The process of this invention should be operated so that the upper end of a layer of expanded solid particles remains within the porous packed bed. When the upper end of the solid particle layer rises beyond the upper end of the fluidized porous packed bed, the solid particles are undesirably entrained by the fluid.

According to a very preferred embodiment of the process of this invention, the porous packed bed is formed only in the upper part of the contact zone as shown in FIG. 2, and no packed bed is formed in the lower part of the contact zone. In this case, the upper end of a fluidized bed of the solid particles is usually present inside the porous packed bed at the upper portion, but for the reason given above, operation should be performed so that the upper end of the fluidized layer does not rise beyond the upper end of the porous packed bed.

The advantage of this embodiment is that an effective space for contact between solid particles and fluids can be increased in the contact zone, and the concentration of the solid particles within the contact zone can be further increased. However, in this embodiment, the ratio of the length of the contact zone to that of the porous packed bed (in FIG. 2, this ratio is L:L3) should be within the range of 1.5 to 5.0, preferably within the range of 2.0 to 4.0. If this ratio is less than 1.5, the effective contact space within the contacting vessel is reduced to too narrow a space of contact between the solid particles and the fluid. If, on the other hand, this ratio exceeds 5.0, the length of the porous packed bed becomes shorter, the action of the porous packing to control the motion of the solid particles is reduced, thus preventing an effective contact of the fluid with the solid particles, and especially when the fluid contains a gas, markedly reducing the dispersing effect of the gas.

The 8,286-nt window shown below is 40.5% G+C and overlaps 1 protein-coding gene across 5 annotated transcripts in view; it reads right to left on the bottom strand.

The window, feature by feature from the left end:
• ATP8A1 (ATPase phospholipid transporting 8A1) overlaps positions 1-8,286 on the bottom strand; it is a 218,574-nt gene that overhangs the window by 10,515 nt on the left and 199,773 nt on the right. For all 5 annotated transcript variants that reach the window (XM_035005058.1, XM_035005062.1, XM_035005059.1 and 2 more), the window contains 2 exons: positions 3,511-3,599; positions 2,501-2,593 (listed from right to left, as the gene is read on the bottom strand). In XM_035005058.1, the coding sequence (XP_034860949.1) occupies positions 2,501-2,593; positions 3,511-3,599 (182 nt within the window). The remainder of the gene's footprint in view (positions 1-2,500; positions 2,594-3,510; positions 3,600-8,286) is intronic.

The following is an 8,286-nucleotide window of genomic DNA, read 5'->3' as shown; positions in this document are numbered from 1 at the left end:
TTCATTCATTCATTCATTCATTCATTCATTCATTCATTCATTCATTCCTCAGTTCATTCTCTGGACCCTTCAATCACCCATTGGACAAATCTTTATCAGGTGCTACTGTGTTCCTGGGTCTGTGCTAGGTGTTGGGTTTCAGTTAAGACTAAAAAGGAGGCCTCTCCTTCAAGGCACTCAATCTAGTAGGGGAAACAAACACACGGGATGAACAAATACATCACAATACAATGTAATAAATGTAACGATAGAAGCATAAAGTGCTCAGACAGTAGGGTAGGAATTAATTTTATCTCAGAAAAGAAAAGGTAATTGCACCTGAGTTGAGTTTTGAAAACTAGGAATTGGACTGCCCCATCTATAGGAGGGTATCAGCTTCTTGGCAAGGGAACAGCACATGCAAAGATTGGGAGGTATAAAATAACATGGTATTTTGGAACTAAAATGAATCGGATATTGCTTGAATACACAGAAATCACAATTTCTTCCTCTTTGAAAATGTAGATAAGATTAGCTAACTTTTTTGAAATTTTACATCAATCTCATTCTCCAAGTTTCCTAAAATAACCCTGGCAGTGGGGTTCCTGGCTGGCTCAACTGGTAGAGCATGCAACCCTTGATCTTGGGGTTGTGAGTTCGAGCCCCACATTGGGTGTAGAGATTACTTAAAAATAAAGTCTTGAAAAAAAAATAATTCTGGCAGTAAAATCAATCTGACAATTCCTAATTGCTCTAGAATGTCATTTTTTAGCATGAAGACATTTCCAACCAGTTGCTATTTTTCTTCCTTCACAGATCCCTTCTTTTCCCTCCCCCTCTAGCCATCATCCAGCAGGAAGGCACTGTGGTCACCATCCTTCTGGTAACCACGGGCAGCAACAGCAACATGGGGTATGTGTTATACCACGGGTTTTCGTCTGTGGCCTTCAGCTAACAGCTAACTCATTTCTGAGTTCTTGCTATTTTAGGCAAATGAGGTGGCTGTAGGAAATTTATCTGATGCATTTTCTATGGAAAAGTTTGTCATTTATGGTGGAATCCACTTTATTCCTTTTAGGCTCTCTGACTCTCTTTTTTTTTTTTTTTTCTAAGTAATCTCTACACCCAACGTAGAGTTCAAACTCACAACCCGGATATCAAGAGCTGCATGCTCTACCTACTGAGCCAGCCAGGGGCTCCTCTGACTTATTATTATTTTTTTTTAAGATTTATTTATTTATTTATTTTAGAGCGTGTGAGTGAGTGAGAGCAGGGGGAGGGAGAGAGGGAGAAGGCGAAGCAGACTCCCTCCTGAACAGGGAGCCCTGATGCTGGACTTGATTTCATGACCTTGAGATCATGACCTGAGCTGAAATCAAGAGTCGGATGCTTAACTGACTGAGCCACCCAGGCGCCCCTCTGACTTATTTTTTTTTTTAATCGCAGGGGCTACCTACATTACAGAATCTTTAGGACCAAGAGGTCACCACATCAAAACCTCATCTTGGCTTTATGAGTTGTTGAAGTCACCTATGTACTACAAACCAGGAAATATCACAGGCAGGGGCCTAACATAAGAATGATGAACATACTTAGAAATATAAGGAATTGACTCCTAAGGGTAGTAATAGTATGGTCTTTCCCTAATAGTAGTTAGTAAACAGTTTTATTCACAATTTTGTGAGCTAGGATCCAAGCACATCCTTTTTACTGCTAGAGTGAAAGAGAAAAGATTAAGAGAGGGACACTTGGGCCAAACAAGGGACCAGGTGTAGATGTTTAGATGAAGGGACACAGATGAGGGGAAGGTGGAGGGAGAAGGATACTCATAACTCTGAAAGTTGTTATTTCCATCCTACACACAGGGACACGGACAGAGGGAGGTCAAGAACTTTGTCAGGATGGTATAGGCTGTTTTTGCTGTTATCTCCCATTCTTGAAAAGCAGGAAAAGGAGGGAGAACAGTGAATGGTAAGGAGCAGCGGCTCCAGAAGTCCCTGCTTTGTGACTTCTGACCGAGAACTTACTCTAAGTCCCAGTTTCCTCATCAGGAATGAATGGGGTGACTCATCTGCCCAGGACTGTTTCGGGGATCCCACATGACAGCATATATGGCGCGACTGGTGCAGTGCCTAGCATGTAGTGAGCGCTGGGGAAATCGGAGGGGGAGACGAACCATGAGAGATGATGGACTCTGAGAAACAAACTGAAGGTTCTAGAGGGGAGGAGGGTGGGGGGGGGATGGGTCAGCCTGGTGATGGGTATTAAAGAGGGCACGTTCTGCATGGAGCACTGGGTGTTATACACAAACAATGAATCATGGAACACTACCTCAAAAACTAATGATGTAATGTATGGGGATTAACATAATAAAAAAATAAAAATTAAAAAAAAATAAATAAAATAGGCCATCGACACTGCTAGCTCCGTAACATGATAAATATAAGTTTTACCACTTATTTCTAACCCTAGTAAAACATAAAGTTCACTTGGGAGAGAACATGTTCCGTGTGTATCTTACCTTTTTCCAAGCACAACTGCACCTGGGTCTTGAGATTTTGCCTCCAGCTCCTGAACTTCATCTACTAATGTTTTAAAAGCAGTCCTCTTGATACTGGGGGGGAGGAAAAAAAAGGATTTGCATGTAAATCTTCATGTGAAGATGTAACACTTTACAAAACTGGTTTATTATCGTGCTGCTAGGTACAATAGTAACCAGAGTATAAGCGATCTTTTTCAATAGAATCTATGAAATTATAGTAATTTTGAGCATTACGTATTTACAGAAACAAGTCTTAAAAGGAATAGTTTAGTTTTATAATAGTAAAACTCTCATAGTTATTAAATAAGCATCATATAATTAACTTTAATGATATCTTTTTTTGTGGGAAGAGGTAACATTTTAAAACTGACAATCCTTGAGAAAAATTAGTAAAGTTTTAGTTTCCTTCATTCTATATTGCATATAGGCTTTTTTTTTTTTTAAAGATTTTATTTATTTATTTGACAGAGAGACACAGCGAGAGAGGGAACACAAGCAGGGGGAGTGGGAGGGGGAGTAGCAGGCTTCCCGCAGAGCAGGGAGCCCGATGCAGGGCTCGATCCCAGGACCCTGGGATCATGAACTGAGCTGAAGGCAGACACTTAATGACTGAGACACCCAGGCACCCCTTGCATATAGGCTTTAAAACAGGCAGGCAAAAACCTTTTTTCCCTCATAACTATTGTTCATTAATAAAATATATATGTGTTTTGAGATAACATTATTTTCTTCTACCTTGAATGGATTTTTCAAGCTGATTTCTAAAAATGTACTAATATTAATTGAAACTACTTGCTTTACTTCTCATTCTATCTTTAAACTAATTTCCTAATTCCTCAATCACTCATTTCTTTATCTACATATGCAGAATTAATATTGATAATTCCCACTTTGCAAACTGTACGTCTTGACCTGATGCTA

Desirably, the average particle diameter of the solid particles used in this invention is usually 0.1 to 20.0 mm. It is also desirable that the true specific gravity of the solid particles is 1.20 to 8.00, and its apparent specific gravity is 0.10 to 2.00.

When the porous packed bed is formed in substantially the whole of the contact zone, it is desirable to adjust the ratio of the length (L) of the porous packed bed to the inside diameter (D) of the contacting vessel (L/D) to 3.0 - 15.0. When the porous packed bed is formed only in the upper part of the contact zone in order to increase the effective contact space in the contact zone, the ratio of the length (L3) of the porous packed bed to the inside diameter (D) of the contacting vessel (L3 /D) is desirably adjusted to 1.0-5.0.

The amount of the solid particles to be fed into the contact zone desirably satisfies the following relation.

L1 /L=0.10-0.70, preferably L1 /L=0.20-0.60 L2 /L<1.0, preferably L2 /L=0.3-0.9                             (1)

l2 /l1 =1.1-4.0, preferably L2 /L1 =1.1-2.5 (2)

wherein L is the length of the contact zone; L1 is the height of a layer of solid particles when it is allowed to stand; and L2 is the height of a fluidized bed of solid particles when they are in fluidization.

The process of this invention should desirably be performed so that the following conditions are satisfied: